By Kshitij Dhyani:
Sixth of December was observed as a day in remembrance of the demolition of a 16th-century structure, namely Babri Masjid, in 1992 by radical Hindu Kar-Sevaks allegedly led by L.K. Advani. While the political reactions ranged from mourning by certain Muslim groups to concern over the destruction of national heritage by historians, and cognizance of the event as a national tragedy by certain liberal think tanks on one hand, members, and affiliates of the Sangh Parivar are said to have celebrated it as annual “Shaurya Divas”. There is no denying the fact that the event and resulting riots set in motion a chain of communal hatred based acts, the effects of which can still be felt in contemporary Indian politics. This extremely polarised public opinion can’t simply be understood in black and white terms as a Hindu-Muslim conflict, but a manifestation of the Sangh’s strategy of identity politics in its full glory. This complex politically motivated communal/cultural supremacist attitude quite alarmingly resonates with what certain Raj-era Muslim leaders like Jinnah expected from the Hindus of an independent India towards Muslims while propagating the two-nation theory. Hence, it is safe to say that quite ironically, despite whatever may be said in an explicit manner through the mouthpieces of the Sangh, they have done the most to prove such leaders right.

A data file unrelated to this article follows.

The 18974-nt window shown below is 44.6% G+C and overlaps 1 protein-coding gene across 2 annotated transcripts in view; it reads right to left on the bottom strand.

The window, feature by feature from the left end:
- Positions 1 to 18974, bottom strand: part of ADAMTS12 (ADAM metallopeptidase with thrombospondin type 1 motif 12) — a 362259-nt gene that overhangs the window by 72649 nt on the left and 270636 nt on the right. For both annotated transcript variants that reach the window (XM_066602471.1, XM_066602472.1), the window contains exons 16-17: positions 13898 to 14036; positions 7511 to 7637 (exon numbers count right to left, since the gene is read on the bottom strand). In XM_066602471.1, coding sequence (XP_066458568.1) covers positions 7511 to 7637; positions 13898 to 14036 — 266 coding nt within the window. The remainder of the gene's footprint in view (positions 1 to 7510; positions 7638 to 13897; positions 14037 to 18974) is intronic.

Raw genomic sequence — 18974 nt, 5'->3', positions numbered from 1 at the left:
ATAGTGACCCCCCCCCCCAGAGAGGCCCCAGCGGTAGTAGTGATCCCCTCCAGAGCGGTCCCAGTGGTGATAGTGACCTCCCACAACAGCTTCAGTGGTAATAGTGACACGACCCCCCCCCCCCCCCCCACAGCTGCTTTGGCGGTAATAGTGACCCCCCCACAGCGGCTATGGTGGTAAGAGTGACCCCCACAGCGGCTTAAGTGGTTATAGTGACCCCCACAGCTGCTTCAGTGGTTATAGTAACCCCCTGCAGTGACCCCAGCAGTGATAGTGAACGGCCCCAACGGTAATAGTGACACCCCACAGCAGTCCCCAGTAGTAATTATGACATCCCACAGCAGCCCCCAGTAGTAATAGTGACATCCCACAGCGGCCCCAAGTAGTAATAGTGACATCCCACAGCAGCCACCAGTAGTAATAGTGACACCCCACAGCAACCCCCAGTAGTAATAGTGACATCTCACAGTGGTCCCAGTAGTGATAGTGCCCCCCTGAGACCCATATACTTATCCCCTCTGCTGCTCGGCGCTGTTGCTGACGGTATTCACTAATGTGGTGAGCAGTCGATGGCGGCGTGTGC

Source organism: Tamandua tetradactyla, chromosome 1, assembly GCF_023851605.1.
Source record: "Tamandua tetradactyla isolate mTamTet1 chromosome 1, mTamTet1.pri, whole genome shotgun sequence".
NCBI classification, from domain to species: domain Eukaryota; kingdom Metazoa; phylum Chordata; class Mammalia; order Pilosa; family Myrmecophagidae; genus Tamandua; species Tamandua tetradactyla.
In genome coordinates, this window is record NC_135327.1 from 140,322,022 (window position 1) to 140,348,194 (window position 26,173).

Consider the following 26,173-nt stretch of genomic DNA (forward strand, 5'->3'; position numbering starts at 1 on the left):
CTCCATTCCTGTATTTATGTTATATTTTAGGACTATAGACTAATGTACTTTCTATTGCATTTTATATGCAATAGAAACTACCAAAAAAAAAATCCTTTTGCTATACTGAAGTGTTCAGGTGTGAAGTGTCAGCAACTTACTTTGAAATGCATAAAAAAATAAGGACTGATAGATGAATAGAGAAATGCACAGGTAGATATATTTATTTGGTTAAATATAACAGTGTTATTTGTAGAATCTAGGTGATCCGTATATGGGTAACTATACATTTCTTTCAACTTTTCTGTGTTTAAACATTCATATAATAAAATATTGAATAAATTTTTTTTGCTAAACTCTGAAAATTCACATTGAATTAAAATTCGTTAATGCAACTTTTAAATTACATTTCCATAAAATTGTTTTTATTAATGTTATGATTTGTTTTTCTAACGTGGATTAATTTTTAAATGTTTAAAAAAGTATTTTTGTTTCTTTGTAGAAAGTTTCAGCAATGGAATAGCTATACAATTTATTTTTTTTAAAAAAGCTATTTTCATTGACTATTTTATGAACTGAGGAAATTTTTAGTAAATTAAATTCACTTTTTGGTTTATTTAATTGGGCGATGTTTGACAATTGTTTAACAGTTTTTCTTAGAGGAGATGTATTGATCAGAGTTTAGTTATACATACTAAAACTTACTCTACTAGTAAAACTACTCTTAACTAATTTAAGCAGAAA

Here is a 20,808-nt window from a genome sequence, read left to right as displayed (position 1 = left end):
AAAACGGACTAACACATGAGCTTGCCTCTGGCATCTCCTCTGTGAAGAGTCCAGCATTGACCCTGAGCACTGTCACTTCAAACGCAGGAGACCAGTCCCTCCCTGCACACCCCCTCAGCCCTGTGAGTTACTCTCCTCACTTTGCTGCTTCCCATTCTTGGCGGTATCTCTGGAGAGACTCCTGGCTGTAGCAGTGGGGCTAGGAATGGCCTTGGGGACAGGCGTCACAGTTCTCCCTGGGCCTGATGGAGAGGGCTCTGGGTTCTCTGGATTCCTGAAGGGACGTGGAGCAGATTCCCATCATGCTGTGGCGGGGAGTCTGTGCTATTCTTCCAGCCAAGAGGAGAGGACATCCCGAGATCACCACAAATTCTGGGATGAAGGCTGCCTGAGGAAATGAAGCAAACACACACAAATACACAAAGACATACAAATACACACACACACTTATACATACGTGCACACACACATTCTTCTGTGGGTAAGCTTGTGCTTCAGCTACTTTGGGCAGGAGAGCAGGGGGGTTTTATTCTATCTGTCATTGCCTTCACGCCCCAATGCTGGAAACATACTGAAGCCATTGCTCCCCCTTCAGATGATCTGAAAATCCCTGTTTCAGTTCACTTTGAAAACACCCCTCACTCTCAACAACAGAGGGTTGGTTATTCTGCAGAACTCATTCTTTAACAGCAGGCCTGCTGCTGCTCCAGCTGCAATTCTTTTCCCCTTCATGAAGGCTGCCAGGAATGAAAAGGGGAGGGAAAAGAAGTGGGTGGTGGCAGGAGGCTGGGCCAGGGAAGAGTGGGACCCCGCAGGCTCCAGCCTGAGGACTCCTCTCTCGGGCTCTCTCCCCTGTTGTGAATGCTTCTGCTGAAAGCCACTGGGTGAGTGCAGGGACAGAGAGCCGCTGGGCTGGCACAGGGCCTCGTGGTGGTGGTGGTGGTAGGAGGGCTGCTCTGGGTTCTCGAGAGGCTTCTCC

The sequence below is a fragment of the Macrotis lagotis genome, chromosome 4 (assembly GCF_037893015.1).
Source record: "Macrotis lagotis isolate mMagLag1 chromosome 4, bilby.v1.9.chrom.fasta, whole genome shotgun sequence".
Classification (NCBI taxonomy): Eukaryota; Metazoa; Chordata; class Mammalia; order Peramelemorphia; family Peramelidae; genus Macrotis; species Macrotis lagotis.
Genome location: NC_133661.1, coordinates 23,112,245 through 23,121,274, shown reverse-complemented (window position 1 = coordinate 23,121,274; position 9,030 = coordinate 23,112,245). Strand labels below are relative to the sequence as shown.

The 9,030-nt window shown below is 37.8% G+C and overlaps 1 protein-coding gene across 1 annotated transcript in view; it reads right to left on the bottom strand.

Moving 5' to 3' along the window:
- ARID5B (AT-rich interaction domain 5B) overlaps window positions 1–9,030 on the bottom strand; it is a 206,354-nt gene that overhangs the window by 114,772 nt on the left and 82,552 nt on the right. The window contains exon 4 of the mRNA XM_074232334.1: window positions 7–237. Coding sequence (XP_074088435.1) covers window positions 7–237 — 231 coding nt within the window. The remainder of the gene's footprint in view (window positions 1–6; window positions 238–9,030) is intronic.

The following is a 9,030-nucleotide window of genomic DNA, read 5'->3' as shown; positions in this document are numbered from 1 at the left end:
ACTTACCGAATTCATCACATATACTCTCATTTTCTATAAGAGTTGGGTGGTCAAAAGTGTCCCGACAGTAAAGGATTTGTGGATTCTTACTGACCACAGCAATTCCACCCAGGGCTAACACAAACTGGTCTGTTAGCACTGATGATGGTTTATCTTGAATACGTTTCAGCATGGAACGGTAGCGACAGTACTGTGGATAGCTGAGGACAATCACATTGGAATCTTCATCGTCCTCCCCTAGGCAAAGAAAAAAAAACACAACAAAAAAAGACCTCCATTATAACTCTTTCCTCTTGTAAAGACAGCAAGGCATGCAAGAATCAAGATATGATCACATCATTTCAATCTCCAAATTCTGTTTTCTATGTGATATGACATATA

To understand the need for an attitude of nuanced thinking towards political issues, let’s take the example of the ISIL or Daesh. Currently, over 60 countries are at war in various capacities with it, and still it continues to survive, planning to expand its mission in other Asian countries as far as India and Myanmar. Every few days since its first attack, we hear of a new country joining in the war against Daesh, and we sit back hoping it to be the end of this monstrosity. But then we hear of events such as Paris attacks and are forced to question whether it is ever possible to kill this savage machine. This perhaps is the time when we should ask ourselves if there is something wrong with our approach towards fighting a war which is essentially ideological.